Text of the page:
Australia’s biggest hotel operator Accor trumpeted the first signs of a tourism revival as NSW and Victorian residents prepare to go on holiday for the first time in months.
Chief operating officer Simon McGrath said the group, which runs a network of 380 hotels from budget to luxury, was finally starting to see new bookings exceed cancellations, meaning record-low occupancy levels could start to rise.
Mr McGrath told a Tourism Australia webinar he was “very optimistic about tourism over the next six to 12 months”.
“One of our main booking platforms would usually (pre-pandemic) bring in about $1.6 million in bookings a day. That got back down to $100,000, but this week it went up to $400,000 to $500,000 a day,” he said.
“We are now getting more bookings than cancellations. There’s a high level of interest in Queensland, in particular, Noosa [on the Sunshine Coast].
“There has been a heavy focus on leisure, People are desperate to get away for a three-day break,”
Accor, whose brands include Ibis, Novotel, Mantra, Peppers, Sofitel and Pullman, has been among the groups hardest hit by the ban on travel, with occupancy rates in the single digits across many of its hotels.
Around 70 Accor hotels closed during the pandemic while the group has also stopped paying the majority of rent on serviced apartments that it leases from private investors.
The latest figures from analysts STR found hotel revenue had plunged 80 per cent on the east coast over April, with Sydney showing the biggest decline.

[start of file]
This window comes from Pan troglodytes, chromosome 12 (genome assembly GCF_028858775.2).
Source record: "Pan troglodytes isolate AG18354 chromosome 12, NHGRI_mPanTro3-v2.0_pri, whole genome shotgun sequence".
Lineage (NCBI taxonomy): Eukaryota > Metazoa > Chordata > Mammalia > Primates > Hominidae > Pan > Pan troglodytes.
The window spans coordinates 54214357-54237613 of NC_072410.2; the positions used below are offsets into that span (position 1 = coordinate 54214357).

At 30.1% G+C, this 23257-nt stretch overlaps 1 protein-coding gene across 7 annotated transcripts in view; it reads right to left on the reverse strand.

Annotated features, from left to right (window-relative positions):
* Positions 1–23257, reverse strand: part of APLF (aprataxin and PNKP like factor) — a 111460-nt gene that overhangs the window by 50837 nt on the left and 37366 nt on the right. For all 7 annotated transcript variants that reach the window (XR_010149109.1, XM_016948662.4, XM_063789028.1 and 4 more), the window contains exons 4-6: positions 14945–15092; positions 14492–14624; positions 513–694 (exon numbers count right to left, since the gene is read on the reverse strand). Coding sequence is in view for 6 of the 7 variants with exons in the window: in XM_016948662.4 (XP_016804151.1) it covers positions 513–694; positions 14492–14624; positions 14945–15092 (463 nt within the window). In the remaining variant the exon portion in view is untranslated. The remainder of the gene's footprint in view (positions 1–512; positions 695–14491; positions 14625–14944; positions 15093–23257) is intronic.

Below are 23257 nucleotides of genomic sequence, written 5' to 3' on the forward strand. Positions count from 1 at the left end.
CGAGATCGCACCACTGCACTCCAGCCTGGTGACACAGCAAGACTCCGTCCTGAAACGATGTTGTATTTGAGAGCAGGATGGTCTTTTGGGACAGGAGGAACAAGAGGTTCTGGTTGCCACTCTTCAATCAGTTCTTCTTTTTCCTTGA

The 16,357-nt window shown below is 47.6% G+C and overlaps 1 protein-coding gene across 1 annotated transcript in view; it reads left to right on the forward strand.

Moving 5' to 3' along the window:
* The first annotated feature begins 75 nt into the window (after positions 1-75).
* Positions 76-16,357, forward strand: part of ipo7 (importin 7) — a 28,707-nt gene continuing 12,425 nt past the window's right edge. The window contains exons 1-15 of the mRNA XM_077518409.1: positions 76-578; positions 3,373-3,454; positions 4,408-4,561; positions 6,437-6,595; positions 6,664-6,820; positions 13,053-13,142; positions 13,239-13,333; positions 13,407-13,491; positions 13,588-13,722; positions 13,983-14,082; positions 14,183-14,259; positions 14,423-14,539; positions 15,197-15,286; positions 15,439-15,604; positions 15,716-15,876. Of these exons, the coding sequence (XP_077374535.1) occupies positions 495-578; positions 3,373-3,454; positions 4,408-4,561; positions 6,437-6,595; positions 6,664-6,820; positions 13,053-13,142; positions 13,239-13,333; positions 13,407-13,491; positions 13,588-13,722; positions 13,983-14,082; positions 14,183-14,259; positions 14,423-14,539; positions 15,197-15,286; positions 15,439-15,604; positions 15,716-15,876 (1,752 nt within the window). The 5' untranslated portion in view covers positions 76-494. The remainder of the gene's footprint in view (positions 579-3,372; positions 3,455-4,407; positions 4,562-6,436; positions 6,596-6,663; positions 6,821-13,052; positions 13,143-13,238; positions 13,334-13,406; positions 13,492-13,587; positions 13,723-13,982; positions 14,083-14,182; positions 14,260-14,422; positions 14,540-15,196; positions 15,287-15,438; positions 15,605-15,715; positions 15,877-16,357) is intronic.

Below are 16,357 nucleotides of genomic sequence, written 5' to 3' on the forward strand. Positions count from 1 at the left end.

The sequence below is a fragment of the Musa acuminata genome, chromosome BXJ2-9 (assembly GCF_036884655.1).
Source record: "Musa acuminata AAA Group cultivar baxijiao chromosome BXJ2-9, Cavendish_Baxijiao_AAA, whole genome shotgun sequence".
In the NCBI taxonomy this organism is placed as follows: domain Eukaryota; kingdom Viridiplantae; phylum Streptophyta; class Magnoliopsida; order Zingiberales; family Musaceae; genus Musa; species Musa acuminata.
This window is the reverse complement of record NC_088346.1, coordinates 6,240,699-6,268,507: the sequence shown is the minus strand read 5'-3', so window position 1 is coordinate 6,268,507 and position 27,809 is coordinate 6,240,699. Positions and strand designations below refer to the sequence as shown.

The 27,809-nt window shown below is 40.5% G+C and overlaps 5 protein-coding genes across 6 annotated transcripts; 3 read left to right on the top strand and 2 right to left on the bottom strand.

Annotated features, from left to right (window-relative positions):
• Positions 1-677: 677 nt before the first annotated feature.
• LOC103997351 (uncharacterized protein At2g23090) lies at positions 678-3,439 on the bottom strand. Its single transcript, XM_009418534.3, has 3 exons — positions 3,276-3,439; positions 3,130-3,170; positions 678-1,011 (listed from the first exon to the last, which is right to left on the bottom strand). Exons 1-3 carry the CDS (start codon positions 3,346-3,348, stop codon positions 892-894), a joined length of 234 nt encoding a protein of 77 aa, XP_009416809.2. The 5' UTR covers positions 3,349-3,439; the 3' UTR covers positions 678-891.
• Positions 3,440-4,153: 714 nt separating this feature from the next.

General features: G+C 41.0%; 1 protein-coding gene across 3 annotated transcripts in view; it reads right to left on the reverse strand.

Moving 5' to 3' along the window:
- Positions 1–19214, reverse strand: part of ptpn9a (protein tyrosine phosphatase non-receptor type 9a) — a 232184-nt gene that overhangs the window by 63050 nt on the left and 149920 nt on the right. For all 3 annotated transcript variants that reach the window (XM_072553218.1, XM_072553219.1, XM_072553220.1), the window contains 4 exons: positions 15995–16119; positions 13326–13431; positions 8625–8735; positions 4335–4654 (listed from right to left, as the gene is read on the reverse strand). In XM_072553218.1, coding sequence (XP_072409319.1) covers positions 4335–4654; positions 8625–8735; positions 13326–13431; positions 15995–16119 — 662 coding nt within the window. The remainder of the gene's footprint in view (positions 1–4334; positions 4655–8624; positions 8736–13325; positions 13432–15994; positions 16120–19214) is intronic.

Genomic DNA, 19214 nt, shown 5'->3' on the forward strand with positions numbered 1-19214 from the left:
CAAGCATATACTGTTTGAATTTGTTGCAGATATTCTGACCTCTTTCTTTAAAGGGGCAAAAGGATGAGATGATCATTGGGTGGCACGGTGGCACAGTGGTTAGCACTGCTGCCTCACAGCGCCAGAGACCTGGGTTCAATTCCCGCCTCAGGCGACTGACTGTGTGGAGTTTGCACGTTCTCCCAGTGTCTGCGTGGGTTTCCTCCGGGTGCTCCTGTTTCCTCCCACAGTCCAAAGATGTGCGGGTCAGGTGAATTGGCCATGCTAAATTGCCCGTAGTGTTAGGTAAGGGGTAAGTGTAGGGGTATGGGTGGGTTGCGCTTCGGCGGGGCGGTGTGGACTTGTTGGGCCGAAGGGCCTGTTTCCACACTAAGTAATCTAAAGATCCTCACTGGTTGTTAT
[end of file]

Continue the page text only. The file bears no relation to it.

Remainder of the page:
Mr McGrath said his optimism was based not just on people’s pent up desire to travel, but due to Australia’s success at containing the spread of COVID-19.
This he said would not only encourage visitors back to Australia – when international travel resumed – but also ensure overseas investment continued to flow into the sector.
“What you will see is that the world has recognised that Australia can manage its medical and health issues very well,” he said.
“Our healthy environment combined with a strong economy will bring more investment into this region. Lots of countries have been knocked off the investment list.
“But similarly to 2008 [after the GFC] we see great investment coming into our sector from international investors,” Mr McGrath said.
“I’d rather be here than anywhere else in the world.”
Sean Hunt, Marriott International area vice-president for Australia, New Zealand and the Pacific, told The Australian Financial Review the group would be sizing its business in accordance with new occupancy numbers forecast for the balance of the year.
“Where we really see opportunity to counter the downturn is the lifting of intrastate travel firstly, followed by the opening of state and territory borders to allow interstate travel.
“And of course the potential of an Australia-New Zealand trans-Tasman travel bubble opening up is very positive.”
Leanne Harwood, managing director of InterContinental Hotels Group (IHG) for Australasia and Japan, said the operator of hotels including Holiday Inn and Crowne Plaza, was doing everything it could to emerge from this period in the strongest possible position.
“We’re seeing those signs of domestic travel returning in Australia – which is great because domestic is a hugely important part of IHG’s Australian business.
“We know that Aussies love to travel, so we expect that pent-up demand to result in some much-needed revenue for the hospitality industry – and we’ll be ready to welcome them with socially-distant, and therefore figurative, open arms.”
Mr McGrath said the tourism sector would “get people back faster than any other industry”.
“I’m a big supporter of the bubble. [With a combined population of 32 million people] we can make money out of that.
“We should be able to make money from domestic travel. International travel should only be the cream.”
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